College aims to alleviate nurse dearth

Groundbreaking today for training building

April 03, 2003|By Athima Chansanchai | Athima Chansanchai,SUN STAFF

Moving to address a statewide nursing shortage, Carroll Community College is to break ground today on the county's first building dedicated to training nurses.

The $6 million project, whose future seemed in doubt last year when it was not included in the proposed state budget, is designed to allow the college to expand its nursing program.

"It's very exciting for us because it assures a constant pipeline of future nurses for the hospital," said Leslie R. Simmons, a Carroll County General Hospital vice president who spent two years with a statewide task force on the nursing shortage. "So many residents want to go to nursing school in the county where they live. Carroll County is a county that loves to take care of their own."

The hospital has hired six of the 15 students from the school's first graduating nursing class last year. Students at the college will do some clinical rotations at the hospital, she said.

Like the rest of the state, Carroll is short of nurses. Statistics from a study done by the state Board of Nursing three years ago show a decline in the number of nurses working and living in Carroll County from a high of 887 in 1998 to 691 in 2000.

Simmons said the shortage would be worse in the county if not for a program that pairs longtime nurses at Carroll County General with newly hired nurses and nursing students, which encourages the young nurses to stay in Carroll.

The new building will house a nursing lab, several classrooms and offices over two floors and 31,500 square feet of space. It will be connected to Great Hall, the focal point of the college's campus on Route 32 in Westminster.

The school's request for $2.7 million in state money for the project was not included in Gov. Parris N. Glendening's budget for fiscal 2003. The project was included in the budget after a lobbying effort by county officials, state legislators and local health-care providers.

"It really took all three to get the right attention to the issue and they made it happen," said Alan Schuman, the school's executive vice president of administration. "There was certainly a lot of doubt last year at this time when the funding request was going to the legislature."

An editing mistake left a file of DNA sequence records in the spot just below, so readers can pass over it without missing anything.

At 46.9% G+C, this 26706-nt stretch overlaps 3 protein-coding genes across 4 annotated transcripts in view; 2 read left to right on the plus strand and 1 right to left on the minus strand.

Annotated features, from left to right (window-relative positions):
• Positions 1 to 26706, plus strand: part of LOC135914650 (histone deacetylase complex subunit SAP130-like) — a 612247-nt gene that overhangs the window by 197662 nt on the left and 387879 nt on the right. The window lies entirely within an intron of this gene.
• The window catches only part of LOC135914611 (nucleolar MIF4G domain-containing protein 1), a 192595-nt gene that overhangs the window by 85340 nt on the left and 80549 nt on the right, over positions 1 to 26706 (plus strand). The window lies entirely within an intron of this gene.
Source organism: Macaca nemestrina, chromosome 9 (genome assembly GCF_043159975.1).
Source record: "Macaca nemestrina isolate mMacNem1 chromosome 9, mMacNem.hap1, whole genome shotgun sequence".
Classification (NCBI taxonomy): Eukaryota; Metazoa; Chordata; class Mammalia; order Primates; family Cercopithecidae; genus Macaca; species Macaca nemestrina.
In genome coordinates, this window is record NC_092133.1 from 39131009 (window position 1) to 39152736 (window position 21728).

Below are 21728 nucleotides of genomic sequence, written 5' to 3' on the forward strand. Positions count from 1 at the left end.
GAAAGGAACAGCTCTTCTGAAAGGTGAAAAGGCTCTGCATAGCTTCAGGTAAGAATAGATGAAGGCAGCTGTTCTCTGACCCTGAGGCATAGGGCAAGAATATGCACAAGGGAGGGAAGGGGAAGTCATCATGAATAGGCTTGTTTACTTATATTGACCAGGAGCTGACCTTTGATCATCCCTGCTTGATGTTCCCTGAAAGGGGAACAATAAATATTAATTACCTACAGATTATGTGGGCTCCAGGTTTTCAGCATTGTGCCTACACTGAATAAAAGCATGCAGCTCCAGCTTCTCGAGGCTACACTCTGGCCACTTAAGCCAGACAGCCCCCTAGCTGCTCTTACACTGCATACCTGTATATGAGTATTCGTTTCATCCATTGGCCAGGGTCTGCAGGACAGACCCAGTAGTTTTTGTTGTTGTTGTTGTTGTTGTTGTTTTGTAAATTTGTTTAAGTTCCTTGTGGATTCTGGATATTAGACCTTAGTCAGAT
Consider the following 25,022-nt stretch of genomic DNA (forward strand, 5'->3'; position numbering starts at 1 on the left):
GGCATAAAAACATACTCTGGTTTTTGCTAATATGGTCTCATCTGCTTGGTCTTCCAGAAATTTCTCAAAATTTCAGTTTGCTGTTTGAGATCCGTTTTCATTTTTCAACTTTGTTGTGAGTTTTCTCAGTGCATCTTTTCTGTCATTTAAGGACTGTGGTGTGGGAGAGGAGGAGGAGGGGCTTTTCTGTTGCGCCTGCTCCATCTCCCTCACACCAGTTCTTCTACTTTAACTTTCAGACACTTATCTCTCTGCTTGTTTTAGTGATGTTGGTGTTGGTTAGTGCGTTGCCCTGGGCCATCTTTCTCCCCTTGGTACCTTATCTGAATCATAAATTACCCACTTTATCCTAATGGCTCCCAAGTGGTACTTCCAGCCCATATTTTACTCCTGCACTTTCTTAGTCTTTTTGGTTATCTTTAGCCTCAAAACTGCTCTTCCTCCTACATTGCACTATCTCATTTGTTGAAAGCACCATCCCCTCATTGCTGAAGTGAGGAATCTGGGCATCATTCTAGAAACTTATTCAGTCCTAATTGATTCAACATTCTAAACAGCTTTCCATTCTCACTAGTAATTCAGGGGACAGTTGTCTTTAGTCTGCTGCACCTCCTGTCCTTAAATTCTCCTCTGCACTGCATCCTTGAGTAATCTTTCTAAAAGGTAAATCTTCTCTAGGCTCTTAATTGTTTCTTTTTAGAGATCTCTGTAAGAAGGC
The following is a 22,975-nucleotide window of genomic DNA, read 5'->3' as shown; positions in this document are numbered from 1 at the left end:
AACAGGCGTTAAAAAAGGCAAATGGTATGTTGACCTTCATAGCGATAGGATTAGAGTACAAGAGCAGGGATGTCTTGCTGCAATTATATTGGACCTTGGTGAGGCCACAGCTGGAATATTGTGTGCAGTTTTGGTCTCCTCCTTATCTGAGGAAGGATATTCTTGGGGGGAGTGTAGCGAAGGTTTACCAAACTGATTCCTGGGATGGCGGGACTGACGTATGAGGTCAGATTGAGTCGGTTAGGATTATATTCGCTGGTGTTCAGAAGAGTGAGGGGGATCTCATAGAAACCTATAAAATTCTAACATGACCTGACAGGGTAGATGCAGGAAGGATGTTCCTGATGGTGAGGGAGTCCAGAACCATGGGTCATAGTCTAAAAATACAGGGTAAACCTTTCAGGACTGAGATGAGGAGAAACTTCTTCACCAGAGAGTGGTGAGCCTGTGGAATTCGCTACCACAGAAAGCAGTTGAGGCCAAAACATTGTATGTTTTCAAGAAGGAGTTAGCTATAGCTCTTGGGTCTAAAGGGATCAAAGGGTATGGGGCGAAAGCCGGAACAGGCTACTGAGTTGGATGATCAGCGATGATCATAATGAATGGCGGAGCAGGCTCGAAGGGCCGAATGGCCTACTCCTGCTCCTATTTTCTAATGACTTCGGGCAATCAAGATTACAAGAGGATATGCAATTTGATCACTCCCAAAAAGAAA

Sen. Larry E. Haines, the leader of Carroll's all-Republican delegation, said the project was approved because the college's nursing program became a priority. "Other legislators agreed with the fact that there is a dire need for nurses," he said.

The state Board of Public Works approved the $2.7 million grant in February. In all, the state is paying about $3.1 million toward the project. The county's share is $2.8 million. A donation of $115,000 by local homebuilder Marty Hill will be used to renovate the front courtyard of the college campus circle.

The nursing program expects to more than double in the fall, to 72 students from the current 30, said Judy Coen, division chair of mathematics, science, health and wellness who oversees the program. She said 86 students have applied to the program for the fall semester.

"The hospital continues to work with us to get more candidates into the program," Schuman said. "We're continuing to work with local providers and they're continuing to tell us they have a drastic shortage."

The school will spend $130,000 on nursing and medical programs in the fall in anticipation of construction of the nursing and allied health building.

The physical therapy program will also move to the building. Emergency medical training and radiology will be taught at the building.

The groundbreaking ceremony is scheduled for 1 p.m. today in the circle at the front entrance of Carroll Community College, 1601 Washington Road in Westminster. Schuman said the college is on schedule to complete the building by June next year and to start classes there in September that year.

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